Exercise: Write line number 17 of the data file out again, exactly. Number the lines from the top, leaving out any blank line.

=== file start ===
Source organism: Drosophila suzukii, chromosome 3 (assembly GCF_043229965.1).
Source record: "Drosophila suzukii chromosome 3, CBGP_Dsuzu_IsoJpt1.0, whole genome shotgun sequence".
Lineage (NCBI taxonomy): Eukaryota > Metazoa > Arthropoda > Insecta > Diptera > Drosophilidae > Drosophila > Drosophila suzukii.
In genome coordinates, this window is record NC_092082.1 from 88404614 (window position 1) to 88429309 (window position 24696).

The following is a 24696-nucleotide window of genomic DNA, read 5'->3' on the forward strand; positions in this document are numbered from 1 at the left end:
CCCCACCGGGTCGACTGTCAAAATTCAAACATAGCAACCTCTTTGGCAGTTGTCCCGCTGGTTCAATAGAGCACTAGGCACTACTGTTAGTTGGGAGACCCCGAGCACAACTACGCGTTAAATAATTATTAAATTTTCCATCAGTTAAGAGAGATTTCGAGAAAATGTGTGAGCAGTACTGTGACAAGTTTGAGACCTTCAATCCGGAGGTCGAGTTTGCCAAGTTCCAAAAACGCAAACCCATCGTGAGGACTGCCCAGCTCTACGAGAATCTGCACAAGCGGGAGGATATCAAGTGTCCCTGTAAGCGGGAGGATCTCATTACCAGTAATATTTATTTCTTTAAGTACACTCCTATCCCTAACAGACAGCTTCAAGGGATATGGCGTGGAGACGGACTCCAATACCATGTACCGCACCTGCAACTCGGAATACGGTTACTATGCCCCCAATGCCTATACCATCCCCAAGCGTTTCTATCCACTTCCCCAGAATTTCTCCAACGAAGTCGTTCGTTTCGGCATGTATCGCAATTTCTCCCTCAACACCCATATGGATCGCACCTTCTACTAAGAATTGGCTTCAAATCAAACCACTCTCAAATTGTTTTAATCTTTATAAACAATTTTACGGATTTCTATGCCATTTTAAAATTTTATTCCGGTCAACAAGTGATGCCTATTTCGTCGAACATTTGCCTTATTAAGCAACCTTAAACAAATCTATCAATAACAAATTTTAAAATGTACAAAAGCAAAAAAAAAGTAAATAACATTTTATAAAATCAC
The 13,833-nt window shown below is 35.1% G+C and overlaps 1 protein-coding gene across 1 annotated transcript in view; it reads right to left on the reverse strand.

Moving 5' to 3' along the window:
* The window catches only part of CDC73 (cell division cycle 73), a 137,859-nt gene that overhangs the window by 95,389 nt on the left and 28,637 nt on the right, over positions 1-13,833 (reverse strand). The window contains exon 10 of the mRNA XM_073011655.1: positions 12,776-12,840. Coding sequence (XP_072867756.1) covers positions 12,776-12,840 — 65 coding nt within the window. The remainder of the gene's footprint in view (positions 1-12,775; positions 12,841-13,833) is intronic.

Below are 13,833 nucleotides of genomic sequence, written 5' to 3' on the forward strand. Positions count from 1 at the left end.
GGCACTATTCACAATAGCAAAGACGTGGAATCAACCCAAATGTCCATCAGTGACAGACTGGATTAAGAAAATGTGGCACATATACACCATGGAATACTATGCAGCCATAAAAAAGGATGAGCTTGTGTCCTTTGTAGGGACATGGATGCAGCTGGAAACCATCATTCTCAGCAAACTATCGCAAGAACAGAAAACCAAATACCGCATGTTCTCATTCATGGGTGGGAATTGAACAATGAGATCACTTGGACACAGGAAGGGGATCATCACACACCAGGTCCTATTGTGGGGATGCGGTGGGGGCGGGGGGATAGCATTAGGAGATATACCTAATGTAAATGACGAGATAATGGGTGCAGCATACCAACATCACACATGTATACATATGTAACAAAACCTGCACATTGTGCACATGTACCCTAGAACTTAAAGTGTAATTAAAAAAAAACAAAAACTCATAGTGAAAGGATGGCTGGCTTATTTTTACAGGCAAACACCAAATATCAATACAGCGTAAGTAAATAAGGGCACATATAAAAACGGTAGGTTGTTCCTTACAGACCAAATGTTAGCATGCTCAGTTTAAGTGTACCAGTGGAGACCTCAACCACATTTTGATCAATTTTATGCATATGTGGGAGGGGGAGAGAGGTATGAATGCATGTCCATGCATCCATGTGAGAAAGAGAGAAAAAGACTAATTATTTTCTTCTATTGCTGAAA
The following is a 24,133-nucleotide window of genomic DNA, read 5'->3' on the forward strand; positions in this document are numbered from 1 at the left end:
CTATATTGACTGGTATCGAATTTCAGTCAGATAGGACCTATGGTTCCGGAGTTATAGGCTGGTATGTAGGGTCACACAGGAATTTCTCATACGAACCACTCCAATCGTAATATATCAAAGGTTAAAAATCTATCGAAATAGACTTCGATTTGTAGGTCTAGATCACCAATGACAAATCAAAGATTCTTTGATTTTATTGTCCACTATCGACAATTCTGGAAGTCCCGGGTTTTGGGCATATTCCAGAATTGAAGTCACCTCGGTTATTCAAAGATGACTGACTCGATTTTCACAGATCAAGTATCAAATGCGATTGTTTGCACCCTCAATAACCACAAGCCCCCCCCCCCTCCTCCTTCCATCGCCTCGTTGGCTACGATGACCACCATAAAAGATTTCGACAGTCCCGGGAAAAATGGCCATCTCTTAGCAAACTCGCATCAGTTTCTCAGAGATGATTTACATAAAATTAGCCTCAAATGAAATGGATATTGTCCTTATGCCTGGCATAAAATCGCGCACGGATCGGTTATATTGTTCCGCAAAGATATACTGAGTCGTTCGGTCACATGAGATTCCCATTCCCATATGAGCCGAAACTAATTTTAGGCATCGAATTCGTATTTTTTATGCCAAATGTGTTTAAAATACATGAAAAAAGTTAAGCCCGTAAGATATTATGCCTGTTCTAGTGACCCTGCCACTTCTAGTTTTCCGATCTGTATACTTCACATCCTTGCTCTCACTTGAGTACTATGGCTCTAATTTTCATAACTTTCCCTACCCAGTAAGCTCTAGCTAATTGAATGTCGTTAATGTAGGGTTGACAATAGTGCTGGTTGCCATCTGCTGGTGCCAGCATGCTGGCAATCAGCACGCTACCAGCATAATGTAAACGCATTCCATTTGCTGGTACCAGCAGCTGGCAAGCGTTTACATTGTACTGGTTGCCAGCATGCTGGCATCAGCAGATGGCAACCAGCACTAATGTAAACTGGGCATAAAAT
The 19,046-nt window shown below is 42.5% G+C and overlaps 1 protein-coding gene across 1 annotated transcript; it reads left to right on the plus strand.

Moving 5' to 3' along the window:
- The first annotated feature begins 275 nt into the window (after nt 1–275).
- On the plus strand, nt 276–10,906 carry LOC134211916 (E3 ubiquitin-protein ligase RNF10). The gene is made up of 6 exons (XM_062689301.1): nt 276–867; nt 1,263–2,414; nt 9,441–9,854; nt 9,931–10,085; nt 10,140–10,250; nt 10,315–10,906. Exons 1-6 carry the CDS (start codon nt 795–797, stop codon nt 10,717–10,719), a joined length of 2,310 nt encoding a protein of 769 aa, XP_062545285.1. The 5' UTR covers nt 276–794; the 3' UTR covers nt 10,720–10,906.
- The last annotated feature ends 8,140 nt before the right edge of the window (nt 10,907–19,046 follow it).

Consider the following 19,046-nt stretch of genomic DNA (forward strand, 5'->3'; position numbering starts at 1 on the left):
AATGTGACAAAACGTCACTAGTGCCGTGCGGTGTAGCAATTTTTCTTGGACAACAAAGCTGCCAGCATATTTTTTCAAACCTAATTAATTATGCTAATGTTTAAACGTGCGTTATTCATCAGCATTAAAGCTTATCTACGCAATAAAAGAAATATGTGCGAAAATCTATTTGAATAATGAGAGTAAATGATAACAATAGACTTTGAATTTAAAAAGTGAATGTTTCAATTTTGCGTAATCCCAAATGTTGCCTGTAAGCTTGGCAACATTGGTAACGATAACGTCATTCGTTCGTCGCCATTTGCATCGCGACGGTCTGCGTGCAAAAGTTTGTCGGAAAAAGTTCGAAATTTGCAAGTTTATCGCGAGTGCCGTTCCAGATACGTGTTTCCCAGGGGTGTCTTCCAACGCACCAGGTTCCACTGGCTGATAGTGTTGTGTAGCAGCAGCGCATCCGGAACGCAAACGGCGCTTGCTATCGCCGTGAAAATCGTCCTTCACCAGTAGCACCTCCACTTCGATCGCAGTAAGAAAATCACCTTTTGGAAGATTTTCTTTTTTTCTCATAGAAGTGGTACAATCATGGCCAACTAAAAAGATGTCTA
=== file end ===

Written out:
- On the plus strand, nt 276–10,906 carry LOC134211916 (E3 ubiquitin-protein ligase RNF10). The gene is made up of 6 exons (XM_062689301.1): nt 276–867; nt 1,263–2,414; nt 9,441–9,854; nt 9,931–10,085; nt 10,140–10,250; nt 10,315–10,906. Exons 1-6 carry the CDS (start codon nt 795–797, stop codon nt 10,717–10,719), a joined length of 2,310 nt encoding a protein of 769 aa, XP_062545285.1. The 5' UTR covers nt 276–794; the 3' UTR covers nt 10,720–10,906.